and serves as a representative for the King’s intentions and values. He physically and emotionally thrusts his way through a situation. There are certain similarities to the King of Wands but the Knight is more at home seated on his horse than he would be on a throne. However, a Knight is not above wanting to depose a King, especially where there is a Queen involved! Like the King he is all male energy. In fact, the Knight is driven by conquest and aims to overcome any oncoming force - or anybody who gets in his way. Waite remarks that “the motion of the horse is a key to the character of his rider, and suggests the precipitate mood”. Therefore our Knight is one who throws himself forward into life almost with no care to what lies ahead or below. He is fearless and he is ready to handle anything that comes his way. He is a mover and shaker, one who makes it happen or paves the way for others. REGRETS: Not taking an active part in a situation. Giving in to someone else’s intentions. Staying in all day. RECOGNITIONS: Undoing a bad situation or decision. Standing up for yourself or others. Promoting somebody’s ideas or actions. Page of Wands The Page of Wands is an envoy, a deliverer of news. Characterwise, he can be considered a whipper-snapper! His energy is one of enthusiasm but at times can be misguided, due to his immaturity. He is prone to believing that he knows it all, even though he has only just begun. This can mean that what he speaks of is not always to be taken as the gospel truth. He can be seen as being connected to the Page of Swords, in that the Page of Wands delivers news and the Page of Swords makes the news.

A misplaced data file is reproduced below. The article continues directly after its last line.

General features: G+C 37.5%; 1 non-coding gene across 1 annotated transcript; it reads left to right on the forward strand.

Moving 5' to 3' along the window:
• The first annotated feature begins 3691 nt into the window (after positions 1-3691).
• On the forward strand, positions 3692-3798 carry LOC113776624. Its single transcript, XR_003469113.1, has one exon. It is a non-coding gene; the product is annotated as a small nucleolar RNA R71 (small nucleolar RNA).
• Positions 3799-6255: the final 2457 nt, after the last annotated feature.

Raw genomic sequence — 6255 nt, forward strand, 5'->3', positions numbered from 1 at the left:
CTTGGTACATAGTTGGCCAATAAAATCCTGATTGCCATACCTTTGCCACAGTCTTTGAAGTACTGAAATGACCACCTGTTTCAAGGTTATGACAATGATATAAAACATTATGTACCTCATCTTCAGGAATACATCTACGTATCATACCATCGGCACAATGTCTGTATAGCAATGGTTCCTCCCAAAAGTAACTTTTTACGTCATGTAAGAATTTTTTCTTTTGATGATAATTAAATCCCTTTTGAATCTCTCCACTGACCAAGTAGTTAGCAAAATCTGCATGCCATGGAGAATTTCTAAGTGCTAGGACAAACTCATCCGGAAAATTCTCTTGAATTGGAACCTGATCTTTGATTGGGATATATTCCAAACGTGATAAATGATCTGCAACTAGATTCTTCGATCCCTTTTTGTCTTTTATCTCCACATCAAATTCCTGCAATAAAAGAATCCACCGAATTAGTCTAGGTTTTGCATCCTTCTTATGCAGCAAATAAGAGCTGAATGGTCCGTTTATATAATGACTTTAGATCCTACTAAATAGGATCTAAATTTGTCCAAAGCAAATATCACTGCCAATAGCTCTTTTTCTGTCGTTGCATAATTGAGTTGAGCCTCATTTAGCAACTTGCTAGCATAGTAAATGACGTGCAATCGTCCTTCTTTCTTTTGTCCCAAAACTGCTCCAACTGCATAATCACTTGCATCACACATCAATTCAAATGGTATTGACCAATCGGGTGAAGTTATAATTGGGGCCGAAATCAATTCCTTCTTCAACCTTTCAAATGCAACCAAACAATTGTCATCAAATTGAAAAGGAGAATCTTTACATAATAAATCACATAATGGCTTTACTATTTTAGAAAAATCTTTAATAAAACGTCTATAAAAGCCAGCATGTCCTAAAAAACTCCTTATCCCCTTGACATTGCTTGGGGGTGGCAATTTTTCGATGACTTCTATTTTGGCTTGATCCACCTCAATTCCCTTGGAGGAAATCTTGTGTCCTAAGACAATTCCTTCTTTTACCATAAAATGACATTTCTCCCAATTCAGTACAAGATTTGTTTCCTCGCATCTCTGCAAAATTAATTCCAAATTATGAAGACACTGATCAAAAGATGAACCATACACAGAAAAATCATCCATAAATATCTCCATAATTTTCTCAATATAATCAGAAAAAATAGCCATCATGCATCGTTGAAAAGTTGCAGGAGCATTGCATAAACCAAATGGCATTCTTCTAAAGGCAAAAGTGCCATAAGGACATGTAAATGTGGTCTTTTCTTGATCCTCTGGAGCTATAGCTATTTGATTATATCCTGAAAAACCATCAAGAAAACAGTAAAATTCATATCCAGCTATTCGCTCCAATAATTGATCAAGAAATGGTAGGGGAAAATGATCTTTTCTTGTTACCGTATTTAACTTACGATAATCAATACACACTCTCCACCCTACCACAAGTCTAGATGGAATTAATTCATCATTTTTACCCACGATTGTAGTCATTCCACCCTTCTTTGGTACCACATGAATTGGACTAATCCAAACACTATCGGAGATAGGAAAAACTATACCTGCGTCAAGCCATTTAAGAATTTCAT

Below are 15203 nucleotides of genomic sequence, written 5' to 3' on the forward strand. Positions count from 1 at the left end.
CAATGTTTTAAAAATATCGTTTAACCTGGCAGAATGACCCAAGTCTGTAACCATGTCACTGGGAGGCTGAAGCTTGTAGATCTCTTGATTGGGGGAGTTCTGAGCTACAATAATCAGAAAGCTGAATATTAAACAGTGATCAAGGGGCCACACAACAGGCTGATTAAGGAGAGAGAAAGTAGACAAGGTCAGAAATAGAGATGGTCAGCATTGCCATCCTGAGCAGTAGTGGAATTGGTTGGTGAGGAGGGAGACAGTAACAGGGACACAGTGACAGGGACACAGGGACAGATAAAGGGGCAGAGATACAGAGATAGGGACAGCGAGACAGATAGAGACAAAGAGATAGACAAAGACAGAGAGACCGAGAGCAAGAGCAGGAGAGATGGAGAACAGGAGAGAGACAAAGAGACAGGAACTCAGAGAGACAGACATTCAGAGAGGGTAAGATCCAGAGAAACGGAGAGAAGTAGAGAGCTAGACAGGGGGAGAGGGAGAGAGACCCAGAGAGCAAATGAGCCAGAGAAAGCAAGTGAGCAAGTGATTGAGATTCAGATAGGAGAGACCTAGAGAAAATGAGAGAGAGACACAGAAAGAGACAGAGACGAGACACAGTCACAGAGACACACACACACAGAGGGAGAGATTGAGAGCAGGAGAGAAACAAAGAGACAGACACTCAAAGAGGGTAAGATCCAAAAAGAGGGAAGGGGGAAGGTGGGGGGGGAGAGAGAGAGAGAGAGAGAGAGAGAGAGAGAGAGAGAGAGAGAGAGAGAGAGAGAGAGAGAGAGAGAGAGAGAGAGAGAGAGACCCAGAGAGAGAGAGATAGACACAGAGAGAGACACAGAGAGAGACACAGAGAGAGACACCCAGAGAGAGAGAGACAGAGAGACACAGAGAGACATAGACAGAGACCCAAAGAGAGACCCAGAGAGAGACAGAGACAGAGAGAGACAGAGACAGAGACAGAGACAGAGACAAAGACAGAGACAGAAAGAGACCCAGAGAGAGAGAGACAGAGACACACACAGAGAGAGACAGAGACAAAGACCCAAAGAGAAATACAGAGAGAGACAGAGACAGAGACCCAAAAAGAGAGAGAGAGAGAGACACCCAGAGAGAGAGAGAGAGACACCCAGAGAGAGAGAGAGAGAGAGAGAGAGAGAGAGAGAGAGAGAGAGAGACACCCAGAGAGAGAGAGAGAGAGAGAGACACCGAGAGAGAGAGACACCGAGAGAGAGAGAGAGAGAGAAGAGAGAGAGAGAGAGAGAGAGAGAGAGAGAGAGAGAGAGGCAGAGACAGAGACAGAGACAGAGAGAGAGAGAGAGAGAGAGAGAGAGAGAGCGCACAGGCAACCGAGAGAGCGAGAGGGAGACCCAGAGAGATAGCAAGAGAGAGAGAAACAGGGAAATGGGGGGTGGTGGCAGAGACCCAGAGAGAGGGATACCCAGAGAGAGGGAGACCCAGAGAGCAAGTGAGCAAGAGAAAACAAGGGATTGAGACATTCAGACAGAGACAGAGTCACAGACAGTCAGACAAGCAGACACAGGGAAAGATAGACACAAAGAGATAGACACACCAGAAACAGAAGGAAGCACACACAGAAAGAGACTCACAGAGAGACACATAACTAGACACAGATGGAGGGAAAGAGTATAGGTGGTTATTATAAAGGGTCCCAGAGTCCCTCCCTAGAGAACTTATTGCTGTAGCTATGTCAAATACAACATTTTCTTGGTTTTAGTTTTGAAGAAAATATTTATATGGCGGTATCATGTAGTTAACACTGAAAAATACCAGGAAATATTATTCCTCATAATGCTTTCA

REGRETS: Not speaking up. Missing a message or communication from someone. Being boring. RECOGNITIONS: Delivering the truth in an effective manner. Getting word around. Going the extra step in something for the joy of discovery. King of Cups With the King of Cups we have one who is able to connect to their emotional world, no matter its condition. They are able to somehow connect to it, yet not be overwhelmed by it. This is signified in the card by the chainmail armor of the king and his foot hovering over the depths. Waite says of him that he is likely to be a man of “business, law or divinity”. These careers perhaps are all the more successful where one is able to harness emotions and intuition in practical service. In terms of Kabbalah, this card is the image of the highest level of Briah, the world of creation. In essence, it shows how creativity arises; and we see the “leaping dolphin” that Waite describes in the card (Waite-Smith Tarot) appearing again out of the Chalice held by the Page of Cups. In the description of that card, Waite suggests it is “the pictures of the mind taking form”. So these two cards together suggest “imagination”. When considering equality, the King of Cups is one who will come up with visionary and imaginative means of balancing the calm and the turbulent, the slow and the rapid. He is one who takes imbalance as an opportunity to create elegant solutions. REGRETS: Getting carried away emotionally.